FDA Grants Orphan Drug Status to TQS-168 for ALS Treatment
Orphan drug status is given to experimental therapies with promise for treating rare diseases — those affecting fewer than 200,000 people in the U.S. — for which no effective therapies are available.
The designation is accompanied by several incentives to help accelerate a treatment’s development including tax credits for qualified clinical trials, exemptions from certain fees, and seven years of market exclusivity if the medication receives regulatory approval.
“The orphan drug designation is an important regulatory milestone for Tranquis, further validating our efforts to develop TQS-168 … as a novel therapeutic option for people living with ALS,” Jonas Hannestad, MD, PhD, chief medical officer at Tranquis, said in a press release.
Inflammation is thought to play a critical role in ALS’s development. During a normal inflammatory response, myeloid cells – immune cells in the blood such as monocytes – travel to the site of a threat or injury where they launch an immune attack. But in ALS and other neurodegenerative conditions, these cells sometimes become overactive and release inflammatory molecules that damage nerve cells.
TQS-168 is a small molecule designed to modulate a protein called PGC-1a that’s on myeloid cells and regulates their energy metabolism. TQS-168 is thought to normalize energy metabolism, reprogramming the dysfunctional myeloid cells and lowering their activation.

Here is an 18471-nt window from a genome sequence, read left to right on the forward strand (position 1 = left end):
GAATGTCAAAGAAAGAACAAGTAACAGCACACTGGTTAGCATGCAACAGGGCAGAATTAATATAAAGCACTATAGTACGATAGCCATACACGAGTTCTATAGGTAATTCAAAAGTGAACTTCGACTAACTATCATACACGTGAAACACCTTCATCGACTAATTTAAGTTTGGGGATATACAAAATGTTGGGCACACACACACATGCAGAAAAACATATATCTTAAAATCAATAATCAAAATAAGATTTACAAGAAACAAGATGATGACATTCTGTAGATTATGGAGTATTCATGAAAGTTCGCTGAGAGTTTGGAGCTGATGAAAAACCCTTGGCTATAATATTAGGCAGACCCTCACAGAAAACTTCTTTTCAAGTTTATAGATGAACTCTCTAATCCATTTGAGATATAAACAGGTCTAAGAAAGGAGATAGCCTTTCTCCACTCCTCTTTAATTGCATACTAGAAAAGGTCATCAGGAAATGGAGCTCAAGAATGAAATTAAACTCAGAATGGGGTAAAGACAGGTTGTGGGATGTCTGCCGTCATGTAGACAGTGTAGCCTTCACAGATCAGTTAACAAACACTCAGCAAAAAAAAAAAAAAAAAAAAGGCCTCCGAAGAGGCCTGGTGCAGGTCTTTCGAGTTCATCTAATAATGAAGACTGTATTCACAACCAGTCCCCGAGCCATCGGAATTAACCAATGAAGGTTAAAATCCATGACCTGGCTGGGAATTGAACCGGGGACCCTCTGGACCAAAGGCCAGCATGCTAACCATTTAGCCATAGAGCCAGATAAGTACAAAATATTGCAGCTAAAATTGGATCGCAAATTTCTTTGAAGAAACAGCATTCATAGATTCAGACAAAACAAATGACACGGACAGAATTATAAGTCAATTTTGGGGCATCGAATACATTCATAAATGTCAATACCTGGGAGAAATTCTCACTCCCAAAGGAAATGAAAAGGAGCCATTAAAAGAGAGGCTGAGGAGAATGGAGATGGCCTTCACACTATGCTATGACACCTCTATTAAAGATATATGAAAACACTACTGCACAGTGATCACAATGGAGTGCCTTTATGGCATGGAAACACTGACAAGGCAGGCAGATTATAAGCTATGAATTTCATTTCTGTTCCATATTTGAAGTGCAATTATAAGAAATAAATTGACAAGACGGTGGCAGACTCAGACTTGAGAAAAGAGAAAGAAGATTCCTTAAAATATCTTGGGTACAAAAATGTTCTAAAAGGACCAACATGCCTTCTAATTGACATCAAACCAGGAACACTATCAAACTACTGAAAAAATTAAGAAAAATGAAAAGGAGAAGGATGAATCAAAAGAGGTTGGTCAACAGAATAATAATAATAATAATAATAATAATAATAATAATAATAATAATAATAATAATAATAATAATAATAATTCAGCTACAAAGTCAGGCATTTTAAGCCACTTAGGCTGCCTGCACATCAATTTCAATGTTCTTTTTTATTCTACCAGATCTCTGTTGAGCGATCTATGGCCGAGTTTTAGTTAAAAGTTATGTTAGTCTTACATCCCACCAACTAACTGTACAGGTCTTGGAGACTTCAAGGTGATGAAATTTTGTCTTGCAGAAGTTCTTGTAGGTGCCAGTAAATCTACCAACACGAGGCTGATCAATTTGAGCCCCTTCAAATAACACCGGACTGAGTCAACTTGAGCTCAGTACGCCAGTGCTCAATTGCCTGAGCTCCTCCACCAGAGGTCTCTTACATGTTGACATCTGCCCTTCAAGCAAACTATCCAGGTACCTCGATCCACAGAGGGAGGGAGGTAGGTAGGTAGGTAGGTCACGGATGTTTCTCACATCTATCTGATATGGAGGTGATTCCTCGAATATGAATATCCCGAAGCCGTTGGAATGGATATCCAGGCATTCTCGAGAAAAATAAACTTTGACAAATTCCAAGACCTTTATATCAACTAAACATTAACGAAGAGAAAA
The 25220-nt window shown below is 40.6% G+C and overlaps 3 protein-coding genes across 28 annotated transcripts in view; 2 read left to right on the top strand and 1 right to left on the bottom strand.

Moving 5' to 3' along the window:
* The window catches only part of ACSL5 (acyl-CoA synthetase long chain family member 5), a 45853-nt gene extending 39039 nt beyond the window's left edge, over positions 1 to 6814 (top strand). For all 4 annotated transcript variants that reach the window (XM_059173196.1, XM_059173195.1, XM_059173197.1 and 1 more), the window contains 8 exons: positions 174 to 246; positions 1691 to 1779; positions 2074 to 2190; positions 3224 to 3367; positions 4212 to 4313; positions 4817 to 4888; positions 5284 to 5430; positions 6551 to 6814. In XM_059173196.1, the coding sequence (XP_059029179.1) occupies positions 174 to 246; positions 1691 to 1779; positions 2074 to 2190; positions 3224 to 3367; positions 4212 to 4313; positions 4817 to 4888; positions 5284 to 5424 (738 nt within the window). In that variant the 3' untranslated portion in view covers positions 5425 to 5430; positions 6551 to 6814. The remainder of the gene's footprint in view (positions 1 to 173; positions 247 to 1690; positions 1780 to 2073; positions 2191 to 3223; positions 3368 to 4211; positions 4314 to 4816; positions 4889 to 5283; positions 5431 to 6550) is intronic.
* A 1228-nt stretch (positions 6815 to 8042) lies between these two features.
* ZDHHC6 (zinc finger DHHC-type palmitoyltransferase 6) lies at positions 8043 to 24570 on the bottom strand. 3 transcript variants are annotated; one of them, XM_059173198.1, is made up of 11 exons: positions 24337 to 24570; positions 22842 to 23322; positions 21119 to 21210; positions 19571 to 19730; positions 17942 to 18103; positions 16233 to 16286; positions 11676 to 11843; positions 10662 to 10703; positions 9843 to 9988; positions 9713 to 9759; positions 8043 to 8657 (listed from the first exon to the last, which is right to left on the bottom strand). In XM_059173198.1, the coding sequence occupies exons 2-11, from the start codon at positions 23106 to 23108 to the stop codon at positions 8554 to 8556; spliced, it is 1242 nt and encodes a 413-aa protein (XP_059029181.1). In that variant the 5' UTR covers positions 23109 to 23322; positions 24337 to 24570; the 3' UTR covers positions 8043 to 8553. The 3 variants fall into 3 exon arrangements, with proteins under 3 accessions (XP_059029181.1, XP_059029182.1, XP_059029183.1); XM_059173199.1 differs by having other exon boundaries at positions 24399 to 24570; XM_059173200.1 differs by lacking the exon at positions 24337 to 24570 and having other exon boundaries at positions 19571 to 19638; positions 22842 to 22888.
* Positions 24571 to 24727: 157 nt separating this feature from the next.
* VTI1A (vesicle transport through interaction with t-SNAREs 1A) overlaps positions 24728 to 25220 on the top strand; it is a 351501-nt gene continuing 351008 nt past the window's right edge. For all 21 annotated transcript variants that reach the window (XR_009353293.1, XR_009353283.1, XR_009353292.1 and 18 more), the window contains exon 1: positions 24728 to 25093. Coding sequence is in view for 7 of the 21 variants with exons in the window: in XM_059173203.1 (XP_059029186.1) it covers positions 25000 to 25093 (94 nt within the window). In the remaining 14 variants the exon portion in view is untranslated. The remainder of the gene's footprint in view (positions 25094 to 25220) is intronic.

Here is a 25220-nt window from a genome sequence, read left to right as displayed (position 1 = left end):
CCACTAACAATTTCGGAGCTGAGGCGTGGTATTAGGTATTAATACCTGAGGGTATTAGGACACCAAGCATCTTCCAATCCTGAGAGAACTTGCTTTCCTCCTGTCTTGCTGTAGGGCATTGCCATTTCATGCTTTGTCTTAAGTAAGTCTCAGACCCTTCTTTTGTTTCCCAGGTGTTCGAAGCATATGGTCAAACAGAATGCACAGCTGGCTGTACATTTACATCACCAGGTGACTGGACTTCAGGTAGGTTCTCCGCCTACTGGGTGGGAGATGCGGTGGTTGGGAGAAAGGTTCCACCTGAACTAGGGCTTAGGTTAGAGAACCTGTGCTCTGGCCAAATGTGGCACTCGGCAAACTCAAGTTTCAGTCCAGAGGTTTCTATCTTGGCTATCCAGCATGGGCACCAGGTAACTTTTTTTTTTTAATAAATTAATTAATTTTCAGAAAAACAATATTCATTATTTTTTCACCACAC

TQS-168, delivered three times weekly, led to significant declines in levels of inflammatory monocytes and pro-inflammatory signaling molecules in a mouse model of ALS. Mice treated with the therapy also lived six days longer than untreated mice.
When blood samples from ALS patients were mixed with TQS-168, inflammatory monocyte levels – which are typically elevated in ALS patients – were reduced.
Encouraged by the data, Tranquis launched a Phase 1 trial (ISRCTN46651459) last year to evaluate the safety, tolerability, and pharmacokinetics of TQS-168 in 78 healthy volunteers in the U.K. Pharmacokinetics refers to a therapy’s movement into, through, and out of the body.
The trial consisted of a single-ascending dose part, wherein participants were randomized to receive a single oral dose of TQS-168 or a placebo, and a multiple-ascending dose part in which participants were treated with TQS-168 or placebo once or twice daily for a week. In both parts, participants were monitored during a two-week follow-up after treatment.
The company reported earlier this month that the trial had finished, and that single and multiple oral doses of TQS-168 were well tolerated and that there were no serious side effects. Side effects were mild, temporary, and did not lead to treatment being discontinued.
The therapy also showed a promising pharmacokinetic profile, reaching blood levels associated with therapeutic benefit in preclinical models.
Tranquis now expects to begin a Phase 2 study of the therapy in ALS patients by the end of the year.
“Earlier this month, we reported Phase 1 data on TQS-168 in 78 healthy volunteers demonstrating excellent pharmacokinetic properties and blood plasma exposures associated with clinical benefit in preclinical models, along with a favorable safety and tolerability profile,” Hannestad said. “We look forward to rapidly advancing our Phase 2 program in ALS.”